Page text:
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NCS SSL Administration Certificate

2012/03/05 1 comment

While working on NCS, recently, I had to install an SSL certificate in order to get rid of that nasty SSL certificate error that pops up due to the self-signed certificate that NCS includes by default. In addition to the dirth of instructions available for the process, there were a couple of other key factors that made it more challenging:

1. The certificate had already been created using a 3rd party SSL authority
2. The chain included a root and an intermediate CA certificate.
3. The certificate was a wildcard cert, meaning that it was not specific to a host. Rather, it used “*” plus the domain name.

After investigating and additional trial and error, I finally figured out a way to do this. I didn’t have to install the “root enable package” mentioned in https://supportforums.cisco.com/thread/2132859.  I did have to install Openssl 0.9.8.  Finally, this required having both a P7B and a PFX file.  The P7B file provided both CA certificates, while the PFX file provided the proper server wildcard certificate and key.  In the end, I was able to login with no certificate error.  Hopefully this helps some others out there trying to do the same thing.

  1. Opened “P7B” file.
  2. Exported both the intermediate CA and the root CA certificates as Base-64 encoded X.509.
  3. Combined exported CA certificates.  I did this by simply opening both files with Notepad++.  Then, I copied each, with intermediate first and root second, into one new file.  Gave the file suffix “cer”.
  4. Imported into NCS over an SSH connection using the command “ncs key importcacert CA-Certs cacerts.cer repository ncs-ftp-repo“, where CA-Certs was the description I gave to the CA, cacerts.cer was the combined certificates file, and ncs-ftp-repowas the repository where I put the combined certificate file.  That repository had been created earlier.  This should result in ouput similar to the following:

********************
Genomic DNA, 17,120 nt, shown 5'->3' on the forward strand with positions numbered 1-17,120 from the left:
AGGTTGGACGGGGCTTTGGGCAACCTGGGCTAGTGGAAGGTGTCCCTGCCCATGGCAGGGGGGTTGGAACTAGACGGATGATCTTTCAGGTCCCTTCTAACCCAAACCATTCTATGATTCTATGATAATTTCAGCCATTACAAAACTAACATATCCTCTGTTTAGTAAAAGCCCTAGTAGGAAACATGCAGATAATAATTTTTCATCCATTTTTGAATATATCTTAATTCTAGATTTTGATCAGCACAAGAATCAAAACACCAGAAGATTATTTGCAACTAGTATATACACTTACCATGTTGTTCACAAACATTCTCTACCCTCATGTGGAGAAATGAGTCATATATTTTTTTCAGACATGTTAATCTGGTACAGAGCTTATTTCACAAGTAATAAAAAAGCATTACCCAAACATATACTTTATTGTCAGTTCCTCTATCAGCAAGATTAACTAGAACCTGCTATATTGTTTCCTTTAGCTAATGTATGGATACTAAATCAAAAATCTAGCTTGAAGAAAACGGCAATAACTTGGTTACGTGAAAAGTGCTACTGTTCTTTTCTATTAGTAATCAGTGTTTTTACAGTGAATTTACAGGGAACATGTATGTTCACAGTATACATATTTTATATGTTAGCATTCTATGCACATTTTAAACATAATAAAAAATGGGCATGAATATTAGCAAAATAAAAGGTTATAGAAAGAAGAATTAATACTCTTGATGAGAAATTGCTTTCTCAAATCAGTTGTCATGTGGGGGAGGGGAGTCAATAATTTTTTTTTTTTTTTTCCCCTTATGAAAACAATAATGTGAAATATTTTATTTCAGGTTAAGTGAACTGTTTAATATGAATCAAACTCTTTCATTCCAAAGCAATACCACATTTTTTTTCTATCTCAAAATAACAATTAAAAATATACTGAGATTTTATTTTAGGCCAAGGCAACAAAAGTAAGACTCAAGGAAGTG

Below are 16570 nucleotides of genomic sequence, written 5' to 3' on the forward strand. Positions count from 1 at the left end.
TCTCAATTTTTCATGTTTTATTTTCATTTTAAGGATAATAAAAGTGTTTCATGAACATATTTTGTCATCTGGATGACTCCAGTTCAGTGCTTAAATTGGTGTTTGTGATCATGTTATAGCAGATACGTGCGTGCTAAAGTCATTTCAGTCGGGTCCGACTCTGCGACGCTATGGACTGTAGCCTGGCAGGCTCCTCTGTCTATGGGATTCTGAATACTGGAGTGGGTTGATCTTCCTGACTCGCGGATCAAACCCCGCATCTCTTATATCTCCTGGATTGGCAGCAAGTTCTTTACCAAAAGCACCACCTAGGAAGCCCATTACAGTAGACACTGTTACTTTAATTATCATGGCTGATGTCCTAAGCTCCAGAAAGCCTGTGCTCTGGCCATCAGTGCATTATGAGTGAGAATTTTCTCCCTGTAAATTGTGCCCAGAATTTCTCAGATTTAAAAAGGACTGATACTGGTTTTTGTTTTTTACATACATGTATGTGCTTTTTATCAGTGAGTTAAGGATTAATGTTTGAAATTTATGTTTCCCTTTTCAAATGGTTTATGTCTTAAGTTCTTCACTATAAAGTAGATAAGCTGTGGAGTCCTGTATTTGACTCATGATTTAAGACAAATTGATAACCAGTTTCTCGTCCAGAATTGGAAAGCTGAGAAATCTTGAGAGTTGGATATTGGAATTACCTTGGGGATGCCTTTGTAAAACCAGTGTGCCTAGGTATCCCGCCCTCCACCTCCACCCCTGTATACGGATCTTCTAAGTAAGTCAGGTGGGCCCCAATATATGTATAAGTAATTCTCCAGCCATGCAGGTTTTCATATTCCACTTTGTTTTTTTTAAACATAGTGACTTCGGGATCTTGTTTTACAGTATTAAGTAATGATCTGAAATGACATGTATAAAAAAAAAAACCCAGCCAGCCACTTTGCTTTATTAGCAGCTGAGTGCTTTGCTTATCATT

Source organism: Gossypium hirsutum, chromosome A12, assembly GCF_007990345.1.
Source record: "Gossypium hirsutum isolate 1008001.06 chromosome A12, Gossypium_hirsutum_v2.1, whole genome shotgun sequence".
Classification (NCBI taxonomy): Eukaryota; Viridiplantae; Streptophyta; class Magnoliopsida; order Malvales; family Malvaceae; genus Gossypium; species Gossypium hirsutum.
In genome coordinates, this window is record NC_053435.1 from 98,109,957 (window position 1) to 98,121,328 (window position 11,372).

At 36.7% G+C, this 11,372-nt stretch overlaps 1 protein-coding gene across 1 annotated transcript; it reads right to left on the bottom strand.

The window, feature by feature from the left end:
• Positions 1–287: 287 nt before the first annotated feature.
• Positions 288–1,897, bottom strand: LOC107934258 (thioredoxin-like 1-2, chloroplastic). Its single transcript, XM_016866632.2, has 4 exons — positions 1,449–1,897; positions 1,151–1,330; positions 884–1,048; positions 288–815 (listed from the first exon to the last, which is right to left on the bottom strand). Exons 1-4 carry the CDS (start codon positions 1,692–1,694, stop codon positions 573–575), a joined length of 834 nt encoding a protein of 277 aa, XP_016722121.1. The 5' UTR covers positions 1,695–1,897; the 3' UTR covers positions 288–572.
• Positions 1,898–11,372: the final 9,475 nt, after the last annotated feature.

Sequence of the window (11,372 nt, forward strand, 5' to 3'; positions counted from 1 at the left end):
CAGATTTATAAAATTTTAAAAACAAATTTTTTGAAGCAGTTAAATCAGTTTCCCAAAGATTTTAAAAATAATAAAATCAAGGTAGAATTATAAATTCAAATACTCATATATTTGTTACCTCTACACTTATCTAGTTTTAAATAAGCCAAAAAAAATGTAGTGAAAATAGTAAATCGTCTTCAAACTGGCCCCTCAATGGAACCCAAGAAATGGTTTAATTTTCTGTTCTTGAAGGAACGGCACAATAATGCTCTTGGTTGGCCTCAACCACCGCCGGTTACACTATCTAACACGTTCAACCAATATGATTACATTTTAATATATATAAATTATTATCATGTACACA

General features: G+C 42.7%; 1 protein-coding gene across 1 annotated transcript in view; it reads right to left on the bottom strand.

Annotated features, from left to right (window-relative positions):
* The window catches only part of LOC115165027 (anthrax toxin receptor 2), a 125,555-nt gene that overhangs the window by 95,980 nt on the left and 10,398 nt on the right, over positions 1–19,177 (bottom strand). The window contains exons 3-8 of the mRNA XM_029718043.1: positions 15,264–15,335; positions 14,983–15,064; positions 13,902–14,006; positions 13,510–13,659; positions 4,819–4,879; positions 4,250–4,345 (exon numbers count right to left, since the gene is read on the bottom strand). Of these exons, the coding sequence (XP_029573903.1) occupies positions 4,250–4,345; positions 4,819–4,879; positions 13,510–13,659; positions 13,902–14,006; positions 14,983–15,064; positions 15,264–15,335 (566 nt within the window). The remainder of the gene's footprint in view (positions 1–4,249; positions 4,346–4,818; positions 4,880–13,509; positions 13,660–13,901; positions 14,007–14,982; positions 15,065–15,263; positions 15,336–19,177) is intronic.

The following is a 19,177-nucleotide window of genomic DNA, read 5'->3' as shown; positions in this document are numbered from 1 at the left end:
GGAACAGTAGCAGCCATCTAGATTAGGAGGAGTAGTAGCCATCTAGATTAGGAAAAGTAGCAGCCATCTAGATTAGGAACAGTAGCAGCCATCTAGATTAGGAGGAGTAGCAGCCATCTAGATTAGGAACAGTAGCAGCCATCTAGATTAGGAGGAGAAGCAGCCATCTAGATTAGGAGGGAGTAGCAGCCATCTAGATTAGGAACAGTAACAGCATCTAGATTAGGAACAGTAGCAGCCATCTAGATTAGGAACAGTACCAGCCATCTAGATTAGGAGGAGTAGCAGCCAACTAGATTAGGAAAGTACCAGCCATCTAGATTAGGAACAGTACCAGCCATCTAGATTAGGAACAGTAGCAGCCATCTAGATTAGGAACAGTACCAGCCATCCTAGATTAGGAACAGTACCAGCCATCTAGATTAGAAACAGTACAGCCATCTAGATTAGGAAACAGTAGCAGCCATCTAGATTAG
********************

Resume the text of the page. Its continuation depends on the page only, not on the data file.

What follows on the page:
• INFO: no staging url defined, using local space.        rval:2
    • The WCS server is running
    • Changes will take affect on the next server restart
    • Importing certificate to trust store
  5. Converted “PFX” file to key and pem files using the following commands:
    • openssl pkcs12 -in cert.pfx -nocerts -out key.pem
    • openssl pkcs12 -in cert.pfx -clcerts -nokeys -out cert.pem
    • openssl rsa -in key.pem -out key-nopw.pem
    • The last command removes the password from the key, so that it can be imported.  Many thanks to http://www.spiceup.net.in/2010/11/extract-ssl-certificate-and-key-from.html for the list of commands for this part of the process.
  6. Import the key file (no password) and the converted pem file into NCS using “ncs key importkey key-nopw.pem cert.pem repository ncs-ftp-repo”  This should result in output similar to the following:
    • INFO: no staging url defined, using local space.        rval:2
    • INFO: no staging url defined, using local space.        rval:2
    • The WCS server is running
    • Changes will take affect on the next server restart
    • Importing RSA key and matching certificate
  7. Reload the NCS server.
Once NCS comes back up, you should be able to login to the server using the domain name listed in DNS for NCS without a certificate error.  The nice thing about a wildcard certificate is that you can change the DNS entry at any time and it will still work!
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